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Prof Kairinos aims to create the best Plastic and Reconstructive surgery unit on the continent
Author: FMHS Marketing & Communications / FGGW Bemarking & Kommunikasie – Jackie Pienaar-Brink
Published: 01/07/2022

The expression on a patient's face when you have finally done something for them that they thought was impossible, is perhaps the most satisfying part of his job.

“Changing people's lives is as gratifying as saving lives," says Prof Nick Kairinos, the new Head of the Division of Plastic and Reconstructive Surgery at Stellenbosch University (SU).

Kairinos, a leader in the field of negative-pressure wound therapy, was in private practice from 2011 until May this year. He will continue to do a limited amount of private practice in his new position at the Faculty of Medicine and Health Sciences. “I look forward to academia, teaching young surgeons, and the excitement I used to experience when discovering new things via research – especially when our research findings challenge what we always assume or take for granted in medicine.

“The other aspect of my job is clinical, and I enjoy the challenge of having to think out of the box to solve many reconstructive surgery problems."

Kairinos' parents were in their early twenties when they moved to South Africa from Cyprus. He was born in Klerksdorp, but grew up and was schooled in Welkom.

He completed his medical degree at the University of the Free State in 1996. “After spending eighteen months in East London, I worked for five years in the United Kingdom, during which time I obtained my Fellowship of the Royal College of Surgeons (England) in General Surgery, travelled the world, and also met my future wife."

He returned to South Africa to specialise in plastic surgery at the University of Cape Town (UCT). “I chose plastic surgery because of the precision required and the innovativeness of the specialty. I completed my Fellowship of Plastic Surgeons of South Africa in 2010 and the following year I concurrently obtained a master's degree in trauma surgery (cum laude) and doctorate in plastic surgery."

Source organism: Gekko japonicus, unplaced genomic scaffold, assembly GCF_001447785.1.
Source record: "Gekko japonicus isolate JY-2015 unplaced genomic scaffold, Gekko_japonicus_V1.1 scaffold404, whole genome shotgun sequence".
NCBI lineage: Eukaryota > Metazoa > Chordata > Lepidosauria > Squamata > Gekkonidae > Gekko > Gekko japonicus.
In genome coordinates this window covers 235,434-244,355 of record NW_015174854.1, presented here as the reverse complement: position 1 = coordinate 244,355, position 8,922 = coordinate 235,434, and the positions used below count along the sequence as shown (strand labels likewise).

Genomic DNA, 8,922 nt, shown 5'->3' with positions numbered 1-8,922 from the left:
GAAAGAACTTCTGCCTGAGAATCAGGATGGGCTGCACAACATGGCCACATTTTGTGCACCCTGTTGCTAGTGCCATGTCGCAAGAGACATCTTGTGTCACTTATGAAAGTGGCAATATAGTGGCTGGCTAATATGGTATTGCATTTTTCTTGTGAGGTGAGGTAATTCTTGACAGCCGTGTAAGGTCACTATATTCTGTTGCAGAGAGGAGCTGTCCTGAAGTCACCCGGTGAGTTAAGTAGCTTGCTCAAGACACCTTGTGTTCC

Looking back, he realises that many individuals that he was fortunate to have met along the way, contributed to shaping his future. If he had to single one out, it would be the then Head of Surgery at UCT, Prof Del Khan, “primarily because he believed in me and my potential, even more than I believed in myself at the time. His support guided me toward a path of flourishing research, winning a minimum of two congress awards for research every year throughout my registrar training. In doing so, he helped shape my self-belief, and I am forever indebted to him for this."

His PhD thesis was on the biomechanics of negative-pressure wound therapy. “My findings changed the way we understood how these 'vacuum dressings' work, to the extent that our indications and contraindications for them have had to be revised. This was the first PhD to be conferred to a South African plastic surgeon by UCT, and has resulted in me becoming an international opinion leader in the field," says Kairinos, currently editor in chief of the Journal of Wound Healing of Southern Africa.

Kairinos' ultimate vision for the Division of Plastic and Reconstructive Surgery at SU is to make it the top department in the country and the continent. “I expect the highest registrar pass rate as a result of them being the most well-trained and supervised registrars in the country. I expect to see a significant increase in the amount of research this department produces, with more interdepartmental collaboration with other specialities. I believe this flow of exciting, novel research will help make this department a shining example internationally of what South Africans are capable of."

He intends to achieve all of this while simultaneously making his department a fun place to work. “Coming to work, shouldn't feel like work. It should be exciting and fun."

And his advice to any doctor wanting to specialise in plastic surgery? “First obtain your primary and intermediate exams in surgery before you apply for plastic surgery. It's a very sought-after speciality and posts are few. And when you do apply, without a doubt your first choice should be the Division of Plastic and Reconstructive Surgery at Stellenbosch University!"